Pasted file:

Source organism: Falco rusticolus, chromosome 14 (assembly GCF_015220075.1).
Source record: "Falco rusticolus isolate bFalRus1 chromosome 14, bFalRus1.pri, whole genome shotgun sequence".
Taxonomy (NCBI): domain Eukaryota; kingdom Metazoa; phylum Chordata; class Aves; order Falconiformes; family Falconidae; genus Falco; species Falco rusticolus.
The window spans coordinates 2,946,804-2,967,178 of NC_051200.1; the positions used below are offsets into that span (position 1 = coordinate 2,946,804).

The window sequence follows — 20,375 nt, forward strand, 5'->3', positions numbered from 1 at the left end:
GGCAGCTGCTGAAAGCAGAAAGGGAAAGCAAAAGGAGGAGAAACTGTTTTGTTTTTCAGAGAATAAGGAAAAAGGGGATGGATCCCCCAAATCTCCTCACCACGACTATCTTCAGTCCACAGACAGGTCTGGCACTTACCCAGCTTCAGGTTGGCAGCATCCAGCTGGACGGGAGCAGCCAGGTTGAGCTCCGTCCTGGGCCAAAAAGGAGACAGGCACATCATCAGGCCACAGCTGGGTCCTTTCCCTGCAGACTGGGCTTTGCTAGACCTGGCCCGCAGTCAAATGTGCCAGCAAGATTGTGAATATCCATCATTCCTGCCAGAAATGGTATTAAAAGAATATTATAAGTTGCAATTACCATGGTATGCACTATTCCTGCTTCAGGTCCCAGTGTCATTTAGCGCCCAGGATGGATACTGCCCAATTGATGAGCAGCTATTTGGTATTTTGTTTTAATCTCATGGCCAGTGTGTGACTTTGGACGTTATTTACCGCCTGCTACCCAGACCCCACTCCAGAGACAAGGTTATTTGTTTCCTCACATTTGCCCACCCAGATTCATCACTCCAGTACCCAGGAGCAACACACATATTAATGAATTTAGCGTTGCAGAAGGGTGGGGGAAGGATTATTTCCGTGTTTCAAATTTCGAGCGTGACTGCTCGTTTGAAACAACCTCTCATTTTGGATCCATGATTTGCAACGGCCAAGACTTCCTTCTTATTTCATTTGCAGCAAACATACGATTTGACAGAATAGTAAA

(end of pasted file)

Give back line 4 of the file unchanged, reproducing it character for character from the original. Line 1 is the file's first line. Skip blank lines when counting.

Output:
The window spans coordinates 2,946,804-2,967,178 of NC_051200.1; the positions used below are offsets into that span (position 1 = coordinate 2,946,804).